Chemical & Engineering News.
Surviving an acidic journey
Nature Chemical Biology, September 5, 2011
A cooperative group of proteins that work together to protect cells from acid stress has been found in bacteria that transit through the human digestive tract, as reported online this week in Nature Chemical Biology.
When proteins encounter highly acidic environments, their normally stable structure can fall apart; if enough proteins lose their structure, the cell cannot operate normally and will die. Chaperones are a family of proteins that protect other proteins from losing their structure or help the proteins to regain their structure once lost.
Zengyi Chang, Peng Chen and colleagues look for ‘clients’ – or preferred protein substrates – of one of these chaperones by using a newly-designed non-natural amino acid to link the chaperone and its client together, allowing them to be identified as interacting. Among the clients, the authors discovered two more chaperones that subsequent tests demonstrated were working together with the initial chaperone to help other proteins more quickly regain their shape. This cooperative mechanism explains how bacteria might recover from their acidic travels.
September 7, 2011
Bacterial Acid Trips
Chemical Biology: New technique reveals how pathogens endure our acidic stomachs
The side chain of this artificial amino acid possesses an alkyl diazirine group that can crosslink to proteins in acidic conditions when exposed to light.
When you get food poisoning, the bacteria causing havoc in your intestines have first navigated a rather treacherous journey through your acidic stomach. The molecular mechanisms by which a pathogen survives this acid environment have long kept researchers guessing, but now a team of biochemists led by Peng R. Chen at Peking University in China have developed a new technique to study the bacterial coping mechanism (Nature Chem. Biol., DOI: 10.1038/NChemBio.644).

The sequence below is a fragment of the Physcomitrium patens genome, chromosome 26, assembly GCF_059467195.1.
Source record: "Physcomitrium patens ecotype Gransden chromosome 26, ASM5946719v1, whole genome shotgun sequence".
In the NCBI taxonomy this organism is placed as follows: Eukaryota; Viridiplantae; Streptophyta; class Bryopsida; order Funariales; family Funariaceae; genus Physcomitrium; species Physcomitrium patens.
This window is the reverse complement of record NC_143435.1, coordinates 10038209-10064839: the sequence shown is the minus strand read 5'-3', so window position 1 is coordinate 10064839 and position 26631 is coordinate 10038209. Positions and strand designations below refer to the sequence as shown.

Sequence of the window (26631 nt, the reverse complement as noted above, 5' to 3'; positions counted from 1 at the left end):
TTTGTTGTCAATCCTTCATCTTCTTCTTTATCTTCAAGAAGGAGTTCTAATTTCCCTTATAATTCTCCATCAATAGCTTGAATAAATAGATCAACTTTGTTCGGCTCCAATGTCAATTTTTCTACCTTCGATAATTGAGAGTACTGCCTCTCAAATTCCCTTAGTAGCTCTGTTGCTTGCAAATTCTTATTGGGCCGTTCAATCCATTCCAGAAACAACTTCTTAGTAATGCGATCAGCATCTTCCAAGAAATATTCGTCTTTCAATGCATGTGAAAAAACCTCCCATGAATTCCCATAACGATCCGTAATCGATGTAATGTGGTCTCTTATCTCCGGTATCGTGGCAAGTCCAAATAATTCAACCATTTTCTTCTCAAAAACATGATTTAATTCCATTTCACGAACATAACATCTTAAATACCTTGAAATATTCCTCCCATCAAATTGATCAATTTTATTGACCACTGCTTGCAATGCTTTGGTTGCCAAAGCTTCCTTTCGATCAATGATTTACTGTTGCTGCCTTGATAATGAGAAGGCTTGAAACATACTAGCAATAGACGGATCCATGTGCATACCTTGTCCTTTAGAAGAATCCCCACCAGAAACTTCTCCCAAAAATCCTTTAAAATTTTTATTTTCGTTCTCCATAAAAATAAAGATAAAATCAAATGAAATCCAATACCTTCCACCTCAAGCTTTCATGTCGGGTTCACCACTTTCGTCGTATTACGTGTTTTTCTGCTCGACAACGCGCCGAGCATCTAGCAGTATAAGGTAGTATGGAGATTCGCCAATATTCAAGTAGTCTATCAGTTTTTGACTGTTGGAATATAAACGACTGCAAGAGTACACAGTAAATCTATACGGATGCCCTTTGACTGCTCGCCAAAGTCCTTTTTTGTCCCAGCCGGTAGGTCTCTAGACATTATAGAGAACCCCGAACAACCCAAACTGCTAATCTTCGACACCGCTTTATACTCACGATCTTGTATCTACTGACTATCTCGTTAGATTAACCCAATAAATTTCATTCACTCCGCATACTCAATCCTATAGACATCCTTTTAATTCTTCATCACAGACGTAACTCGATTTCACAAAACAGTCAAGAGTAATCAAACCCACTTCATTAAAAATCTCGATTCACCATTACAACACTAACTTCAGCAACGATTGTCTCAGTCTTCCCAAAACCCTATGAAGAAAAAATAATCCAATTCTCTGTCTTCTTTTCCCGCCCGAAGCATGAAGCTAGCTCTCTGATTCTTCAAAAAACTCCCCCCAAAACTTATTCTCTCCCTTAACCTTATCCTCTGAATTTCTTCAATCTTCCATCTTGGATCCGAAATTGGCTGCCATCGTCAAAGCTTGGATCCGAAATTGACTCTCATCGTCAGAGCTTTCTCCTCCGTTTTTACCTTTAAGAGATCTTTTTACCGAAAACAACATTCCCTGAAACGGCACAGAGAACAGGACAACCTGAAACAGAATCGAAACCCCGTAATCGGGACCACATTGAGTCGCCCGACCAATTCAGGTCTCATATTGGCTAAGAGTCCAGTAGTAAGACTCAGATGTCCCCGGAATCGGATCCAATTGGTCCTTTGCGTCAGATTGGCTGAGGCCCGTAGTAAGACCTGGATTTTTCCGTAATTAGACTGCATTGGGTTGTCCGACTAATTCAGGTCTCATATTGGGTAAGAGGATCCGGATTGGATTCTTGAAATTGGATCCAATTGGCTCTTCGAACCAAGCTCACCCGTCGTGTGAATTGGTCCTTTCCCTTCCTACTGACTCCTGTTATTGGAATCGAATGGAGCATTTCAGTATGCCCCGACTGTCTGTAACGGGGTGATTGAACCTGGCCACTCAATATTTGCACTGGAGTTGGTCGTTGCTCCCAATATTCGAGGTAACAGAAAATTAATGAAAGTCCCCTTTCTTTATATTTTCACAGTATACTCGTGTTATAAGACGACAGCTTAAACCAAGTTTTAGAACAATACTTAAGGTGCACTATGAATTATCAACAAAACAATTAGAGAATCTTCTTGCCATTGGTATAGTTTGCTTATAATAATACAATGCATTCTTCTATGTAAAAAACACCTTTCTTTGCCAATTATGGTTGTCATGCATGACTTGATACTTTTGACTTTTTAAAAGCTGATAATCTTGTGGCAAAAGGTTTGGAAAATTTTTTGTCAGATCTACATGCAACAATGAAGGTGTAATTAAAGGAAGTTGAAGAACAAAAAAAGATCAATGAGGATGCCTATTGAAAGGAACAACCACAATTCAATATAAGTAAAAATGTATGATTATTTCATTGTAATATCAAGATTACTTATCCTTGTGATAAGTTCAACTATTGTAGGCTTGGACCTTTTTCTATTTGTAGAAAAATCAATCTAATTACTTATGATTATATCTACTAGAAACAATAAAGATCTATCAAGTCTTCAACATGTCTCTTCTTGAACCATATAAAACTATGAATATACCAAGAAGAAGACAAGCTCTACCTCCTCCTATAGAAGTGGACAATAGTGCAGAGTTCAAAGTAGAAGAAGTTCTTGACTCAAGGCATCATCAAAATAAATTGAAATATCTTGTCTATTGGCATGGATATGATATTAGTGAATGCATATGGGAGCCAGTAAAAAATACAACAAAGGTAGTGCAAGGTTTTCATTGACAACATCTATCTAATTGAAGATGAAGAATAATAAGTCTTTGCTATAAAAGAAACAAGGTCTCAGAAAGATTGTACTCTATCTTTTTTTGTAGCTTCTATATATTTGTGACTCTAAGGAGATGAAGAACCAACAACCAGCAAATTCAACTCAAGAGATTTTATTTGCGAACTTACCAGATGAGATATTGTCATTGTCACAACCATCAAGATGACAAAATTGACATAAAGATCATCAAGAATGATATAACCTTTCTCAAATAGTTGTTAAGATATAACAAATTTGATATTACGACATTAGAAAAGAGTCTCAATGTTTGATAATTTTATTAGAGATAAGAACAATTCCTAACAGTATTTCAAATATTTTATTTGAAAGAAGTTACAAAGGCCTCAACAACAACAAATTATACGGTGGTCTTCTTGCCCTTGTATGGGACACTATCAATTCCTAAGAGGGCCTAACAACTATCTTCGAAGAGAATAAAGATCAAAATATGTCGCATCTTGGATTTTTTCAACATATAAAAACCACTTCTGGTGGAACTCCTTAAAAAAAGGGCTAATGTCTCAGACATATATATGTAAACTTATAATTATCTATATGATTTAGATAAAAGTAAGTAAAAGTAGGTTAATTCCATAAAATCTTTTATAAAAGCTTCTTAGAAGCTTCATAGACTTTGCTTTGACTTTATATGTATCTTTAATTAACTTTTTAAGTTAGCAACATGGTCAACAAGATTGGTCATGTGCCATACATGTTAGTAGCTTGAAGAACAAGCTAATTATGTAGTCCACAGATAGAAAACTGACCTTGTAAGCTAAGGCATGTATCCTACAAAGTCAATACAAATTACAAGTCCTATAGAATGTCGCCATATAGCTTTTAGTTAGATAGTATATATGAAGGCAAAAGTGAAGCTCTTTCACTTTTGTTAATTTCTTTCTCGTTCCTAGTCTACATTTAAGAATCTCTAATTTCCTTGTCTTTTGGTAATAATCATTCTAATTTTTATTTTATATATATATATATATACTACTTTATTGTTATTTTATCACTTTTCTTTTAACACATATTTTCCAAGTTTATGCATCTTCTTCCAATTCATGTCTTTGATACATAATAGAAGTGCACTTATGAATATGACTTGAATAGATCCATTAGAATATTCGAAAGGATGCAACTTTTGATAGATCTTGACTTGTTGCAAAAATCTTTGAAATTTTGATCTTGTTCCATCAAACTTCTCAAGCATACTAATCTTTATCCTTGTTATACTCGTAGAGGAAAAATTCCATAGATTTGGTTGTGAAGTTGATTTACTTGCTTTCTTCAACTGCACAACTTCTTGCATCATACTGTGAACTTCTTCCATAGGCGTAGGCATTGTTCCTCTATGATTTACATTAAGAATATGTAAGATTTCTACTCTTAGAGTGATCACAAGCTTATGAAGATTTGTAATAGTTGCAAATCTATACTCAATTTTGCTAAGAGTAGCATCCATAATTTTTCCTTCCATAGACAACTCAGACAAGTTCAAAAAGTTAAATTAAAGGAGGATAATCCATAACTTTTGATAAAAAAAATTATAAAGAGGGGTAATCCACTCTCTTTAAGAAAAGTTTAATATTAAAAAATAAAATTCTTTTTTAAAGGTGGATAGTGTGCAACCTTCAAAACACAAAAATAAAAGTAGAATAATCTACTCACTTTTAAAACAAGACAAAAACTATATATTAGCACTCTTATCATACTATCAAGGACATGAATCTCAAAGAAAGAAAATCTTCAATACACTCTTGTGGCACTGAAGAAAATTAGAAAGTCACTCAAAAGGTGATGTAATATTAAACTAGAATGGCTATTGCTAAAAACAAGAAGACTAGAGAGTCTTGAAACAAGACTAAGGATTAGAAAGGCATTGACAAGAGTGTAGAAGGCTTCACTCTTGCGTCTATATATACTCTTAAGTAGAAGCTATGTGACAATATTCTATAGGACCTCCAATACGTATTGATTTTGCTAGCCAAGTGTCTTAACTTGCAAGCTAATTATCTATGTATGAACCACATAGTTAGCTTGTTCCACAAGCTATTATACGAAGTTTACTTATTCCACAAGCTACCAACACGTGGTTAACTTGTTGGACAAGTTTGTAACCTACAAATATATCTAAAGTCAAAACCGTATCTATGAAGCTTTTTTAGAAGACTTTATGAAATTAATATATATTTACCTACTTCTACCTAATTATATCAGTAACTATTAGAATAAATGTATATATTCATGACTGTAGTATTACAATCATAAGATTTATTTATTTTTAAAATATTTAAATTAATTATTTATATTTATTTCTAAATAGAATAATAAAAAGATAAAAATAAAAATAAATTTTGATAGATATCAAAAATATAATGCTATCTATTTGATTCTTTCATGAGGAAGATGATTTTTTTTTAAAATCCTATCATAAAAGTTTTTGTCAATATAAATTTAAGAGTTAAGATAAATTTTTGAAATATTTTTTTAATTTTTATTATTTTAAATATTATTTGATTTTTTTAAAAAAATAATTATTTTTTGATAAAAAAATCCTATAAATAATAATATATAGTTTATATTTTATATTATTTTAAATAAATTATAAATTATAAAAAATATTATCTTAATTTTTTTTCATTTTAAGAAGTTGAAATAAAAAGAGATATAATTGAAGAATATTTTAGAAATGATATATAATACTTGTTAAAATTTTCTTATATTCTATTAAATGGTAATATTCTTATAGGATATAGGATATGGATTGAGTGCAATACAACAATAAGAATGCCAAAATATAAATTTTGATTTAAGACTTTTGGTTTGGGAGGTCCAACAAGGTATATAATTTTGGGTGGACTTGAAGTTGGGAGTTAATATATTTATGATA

In addition to helping researchers better understand pathogen survival, the new technique, which permits protein-protein interactions to be studied at low pH, will likely find application in probing a wide range of biology that occurs in acidic conditions. To date, studying protein-protein interactions at low pH has been a challenge because most current techniques don't work in strong acidic environments, Chen explains.
To study how Escherichia coli survives our stomach, Chen's group, in collaboration with Zengyi Chang, also at Peking University, focused on the bacteria's chaperone proteins, which keep cellular proteins from unfolding in harmful environments. They engineered the gene for an essential chaperone protein called HdeA to incorporate an artificial amino acid at the site that binds client proteins. The artificial amino acid has a side chain that possesses an alkyl diazirine moiety that can crosslink to other proteins when irradiated.
The team exposed this engineered E. coli to acid so HdeA would start protecting proteins from denaturation. Then they hit the bacterium with light to trap HdeA with its client proteins and used mass spectrometry to identify these clients.
Among the dozens of client proteins protected by HdeA, the team detected two other chaperone proteins. This suggests that HdeA is a mother chaperone protein in a large acid-resistance network, note the authors. They also found that HdeA could protect E. coli cells without the help of adenosine triphosphate, the common chemical energy currency in cells.
It's "a very clever and elegant method," says John Foster, a microbiologist who studies pathogen acid resistance at the University of South Alabama. "The real value of this work is in the methodology, which could be used to probe many other chaperone-client interactions in bacteria, archaea, and eukaryotes."
Indeed, Chen says he's currently using the approach to examine protein-protein interactions in the lysosome, the organelle in eukaryotes whose acidic interior is responsible for breaking down waste proteins and other cellular molecules.